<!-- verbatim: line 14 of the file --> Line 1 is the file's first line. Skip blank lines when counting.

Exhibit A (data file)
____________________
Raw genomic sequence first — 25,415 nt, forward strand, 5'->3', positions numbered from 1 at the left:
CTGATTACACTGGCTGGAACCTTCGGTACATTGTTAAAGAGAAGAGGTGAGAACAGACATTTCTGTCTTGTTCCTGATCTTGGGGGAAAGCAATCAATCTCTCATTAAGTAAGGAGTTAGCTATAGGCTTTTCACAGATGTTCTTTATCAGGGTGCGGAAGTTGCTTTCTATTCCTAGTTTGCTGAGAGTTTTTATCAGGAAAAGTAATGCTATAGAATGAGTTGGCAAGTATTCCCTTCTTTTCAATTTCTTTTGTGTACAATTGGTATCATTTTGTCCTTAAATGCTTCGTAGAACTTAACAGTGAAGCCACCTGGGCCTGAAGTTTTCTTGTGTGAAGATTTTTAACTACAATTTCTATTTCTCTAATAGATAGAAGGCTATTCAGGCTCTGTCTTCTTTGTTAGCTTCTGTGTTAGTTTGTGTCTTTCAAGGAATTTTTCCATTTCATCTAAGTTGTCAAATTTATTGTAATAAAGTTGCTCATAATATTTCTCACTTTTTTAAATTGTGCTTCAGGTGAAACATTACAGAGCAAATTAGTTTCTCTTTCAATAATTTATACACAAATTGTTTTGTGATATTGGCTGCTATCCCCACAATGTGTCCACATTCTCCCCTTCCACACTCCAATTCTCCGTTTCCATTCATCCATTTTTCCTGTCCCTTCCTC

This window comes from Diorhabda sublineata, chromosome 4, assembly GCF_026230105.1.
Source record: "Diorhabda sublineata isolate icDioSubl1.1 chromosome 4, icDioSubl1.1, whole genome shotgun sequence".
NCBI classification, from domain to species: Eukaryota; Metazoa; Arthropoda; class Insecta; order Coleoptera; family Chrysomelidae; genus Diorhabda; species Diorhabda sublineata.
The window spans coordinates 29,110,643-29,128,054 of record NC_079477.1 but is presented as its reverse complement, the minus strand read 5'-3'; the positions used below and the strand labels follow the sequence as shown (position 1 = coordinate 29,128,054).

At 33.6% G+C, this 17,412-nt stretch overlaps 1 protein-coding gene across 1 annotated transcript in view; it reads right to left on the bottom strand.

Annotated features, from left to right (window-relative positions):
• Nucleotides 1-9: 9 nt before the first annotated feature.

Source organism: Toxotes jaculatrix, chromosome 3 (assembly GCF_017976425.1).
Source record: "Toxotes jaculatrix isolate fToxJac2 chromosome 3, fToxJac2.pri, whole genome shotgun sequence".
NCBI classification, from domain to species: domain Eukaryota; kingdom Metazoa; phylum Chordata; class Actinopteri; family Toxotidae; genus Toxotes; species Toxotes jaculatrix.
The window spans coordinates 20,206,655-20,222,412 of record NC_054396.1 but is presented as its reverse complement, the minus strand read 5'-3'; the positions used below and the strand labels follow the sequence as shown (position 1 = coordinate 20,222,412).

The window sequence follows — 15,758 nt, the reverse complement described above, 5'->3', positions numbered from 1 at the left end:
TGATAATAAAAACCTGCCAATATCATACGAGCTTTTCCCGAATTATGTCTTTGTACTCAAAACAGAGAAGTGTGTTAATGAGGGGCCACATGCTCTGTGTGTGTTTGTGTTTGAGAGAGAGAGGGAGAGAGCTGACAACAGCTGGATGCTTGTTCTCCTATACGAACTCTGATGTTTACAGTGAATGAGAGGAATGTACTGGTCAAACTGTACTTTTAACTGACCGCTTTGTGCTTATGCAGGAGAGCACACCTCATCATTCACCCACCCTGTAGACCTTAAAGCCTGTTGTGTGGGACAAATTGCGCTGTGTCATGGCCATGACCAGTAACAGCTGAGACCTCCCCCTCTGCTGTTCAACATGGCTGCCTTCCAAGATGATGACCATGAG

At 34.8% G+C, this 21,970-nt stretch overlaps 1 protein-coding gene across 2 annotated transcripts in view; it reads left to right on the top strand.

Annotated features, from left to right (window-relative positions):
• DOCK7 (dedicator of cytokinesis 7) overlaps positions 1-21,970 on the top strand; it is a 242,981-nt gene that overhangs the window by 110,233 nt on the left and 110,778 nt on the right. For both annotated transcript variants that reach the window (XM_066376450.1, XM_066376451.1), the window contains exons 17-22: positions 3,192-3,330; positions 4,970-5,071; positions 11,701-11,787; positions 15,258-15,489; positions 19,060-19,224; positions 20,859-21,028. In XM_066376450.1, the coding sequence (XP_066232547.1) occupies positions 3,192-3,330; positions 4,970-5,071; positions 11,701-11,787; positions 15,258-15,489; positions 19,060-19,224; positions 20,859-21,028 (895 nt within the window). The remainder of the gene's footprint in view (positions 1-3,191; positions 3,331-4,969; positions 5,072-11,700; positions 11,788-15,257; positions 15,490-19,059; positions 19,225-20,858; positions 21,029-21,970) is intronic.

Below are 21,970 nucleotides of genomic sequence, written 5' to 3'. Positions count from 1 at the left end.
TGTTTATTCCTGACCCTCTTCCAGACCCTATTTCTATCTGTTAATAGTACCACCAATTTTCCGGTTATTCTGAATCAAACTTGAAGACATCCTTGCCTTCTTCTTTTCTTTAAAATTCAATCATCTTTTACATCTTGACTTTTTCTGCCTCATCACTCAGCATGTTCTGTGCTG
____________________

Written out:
The window sequence follows — 15,758 nt, the reverse complement described above, 5'->3', positions numbered from 1 at the left end: